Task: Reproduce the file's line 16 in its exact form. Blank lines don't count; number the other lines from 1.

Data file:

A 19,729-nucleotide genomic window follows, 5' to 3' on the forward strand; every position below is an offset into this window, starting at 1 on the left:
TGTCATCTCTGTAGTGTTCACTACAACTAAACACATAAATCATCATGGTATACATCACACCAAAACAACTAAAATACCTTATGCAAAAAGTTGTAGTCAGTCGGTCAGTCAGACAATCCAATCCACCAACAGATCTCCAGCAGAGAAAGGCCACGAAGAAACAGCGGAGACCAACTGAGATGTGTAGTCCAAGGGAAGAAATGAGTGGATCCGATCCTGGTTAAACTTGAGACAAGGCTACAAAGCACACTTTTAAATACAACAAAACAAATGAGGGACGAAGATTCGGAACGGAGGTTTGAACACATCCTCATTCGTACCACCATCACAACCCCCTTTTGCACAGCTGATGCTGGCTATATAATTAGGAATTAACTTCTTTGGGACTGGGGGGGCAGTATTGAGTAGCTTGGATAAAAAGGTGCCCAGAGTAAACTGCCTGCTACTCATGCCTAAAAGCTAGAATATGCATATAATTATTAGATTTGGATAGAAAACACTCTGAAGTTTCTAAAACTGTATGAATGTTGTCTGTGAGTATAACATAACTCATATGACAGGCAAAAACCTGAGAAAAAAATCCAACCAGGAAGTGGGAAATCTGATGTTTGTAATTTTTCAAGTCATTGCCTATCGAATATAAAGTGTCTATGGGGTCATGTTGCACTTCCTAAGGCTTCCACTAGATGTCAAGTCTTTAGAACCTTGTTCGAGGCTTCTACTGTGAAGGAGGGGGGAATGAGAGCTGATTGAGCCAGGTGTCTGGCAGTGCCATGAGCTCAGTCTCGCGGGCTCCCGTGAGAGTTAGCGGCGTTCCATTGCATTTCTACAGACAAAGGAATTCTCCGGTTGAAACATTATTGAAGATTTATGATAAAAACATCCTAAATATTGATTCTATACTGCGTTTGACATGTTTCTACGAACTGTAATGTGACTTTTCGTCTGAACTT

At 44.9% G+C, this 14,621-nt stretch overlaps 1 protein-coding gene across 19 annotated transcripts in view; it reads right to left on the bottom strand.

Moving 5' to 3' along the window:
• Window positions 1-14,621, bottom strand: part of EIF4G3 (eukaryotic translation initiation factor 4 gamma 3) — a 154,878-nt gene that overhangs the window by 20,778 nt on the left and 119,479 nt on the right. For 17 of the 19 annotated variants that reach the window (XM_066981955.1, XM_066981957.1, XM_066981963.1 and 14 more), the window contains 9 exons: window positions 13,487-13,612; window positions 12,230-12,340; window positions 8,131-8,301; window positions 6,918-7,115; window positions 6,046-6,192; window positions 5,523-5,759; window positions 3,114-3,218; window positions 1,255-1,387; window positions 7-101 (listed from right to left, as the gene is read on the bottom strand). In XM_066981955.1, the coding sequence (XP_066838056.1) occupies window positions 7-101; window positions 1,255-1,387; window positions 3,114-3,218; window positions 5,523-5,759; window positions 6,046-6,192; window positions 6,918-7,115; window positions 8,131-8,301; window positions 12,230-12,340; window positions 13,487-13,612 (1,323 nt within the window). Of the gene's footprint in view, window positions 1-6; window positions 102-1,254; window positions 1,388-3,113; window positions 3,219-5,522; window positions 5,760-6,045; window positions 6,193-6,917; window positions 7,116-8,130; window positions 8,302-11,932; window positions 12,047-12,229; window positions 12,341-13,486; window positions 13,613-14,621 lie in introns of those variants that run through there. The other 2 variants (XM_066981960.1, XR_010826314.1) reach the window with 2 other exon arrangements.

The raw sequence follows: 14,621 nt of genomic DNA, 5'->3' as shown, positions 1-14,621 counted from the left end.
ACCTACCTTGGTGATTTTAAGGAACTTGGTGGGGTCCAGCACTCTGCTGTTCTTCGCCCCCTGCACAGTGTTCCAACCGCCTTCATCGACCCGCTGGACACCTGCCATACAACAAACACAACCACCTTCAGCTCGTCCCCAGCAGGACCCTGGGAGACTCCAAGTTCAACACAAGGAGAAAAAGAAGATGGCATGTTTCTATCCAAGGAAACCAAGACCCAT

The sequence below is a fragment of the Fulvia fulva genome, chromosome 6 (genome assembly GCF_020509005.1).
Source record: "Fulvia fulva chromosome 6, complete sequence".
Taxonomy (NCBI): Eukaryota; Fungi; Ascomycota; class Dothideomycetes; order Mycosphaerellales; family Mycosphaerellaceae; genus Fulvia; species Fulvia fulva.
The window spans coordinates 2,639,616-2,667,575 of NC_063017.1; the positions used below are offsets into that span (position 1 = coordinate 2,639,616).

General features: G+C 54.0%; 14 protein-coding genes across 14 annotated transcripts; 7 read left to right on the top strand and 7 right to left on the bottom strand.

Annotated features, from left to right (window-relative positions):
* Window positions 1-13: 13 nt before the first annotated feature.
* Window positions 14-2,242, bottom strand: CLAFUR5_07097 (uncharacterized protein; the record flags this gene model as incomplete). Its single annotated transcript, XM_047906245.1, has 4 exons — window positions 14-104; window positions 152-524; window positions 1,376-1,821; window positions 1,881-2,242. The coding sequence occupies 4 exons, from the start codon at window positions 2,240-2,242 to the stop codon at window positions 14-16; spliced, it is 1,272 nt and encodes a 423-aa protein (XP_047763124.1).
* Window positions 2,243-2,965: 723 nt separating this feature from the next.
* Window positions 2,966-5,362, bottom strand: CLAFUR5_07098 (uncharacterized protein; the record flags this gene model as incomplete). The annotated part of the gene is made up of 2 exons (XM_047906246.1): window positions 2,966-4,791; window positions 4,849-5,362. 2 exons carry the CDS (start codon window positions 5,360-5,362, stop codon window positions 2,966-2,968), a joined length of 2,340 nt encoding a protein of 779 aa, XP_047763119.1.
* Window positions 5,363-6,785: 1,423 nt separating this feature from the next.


* Window positions 2,243-2,965: 723 nt separating this feature from the next.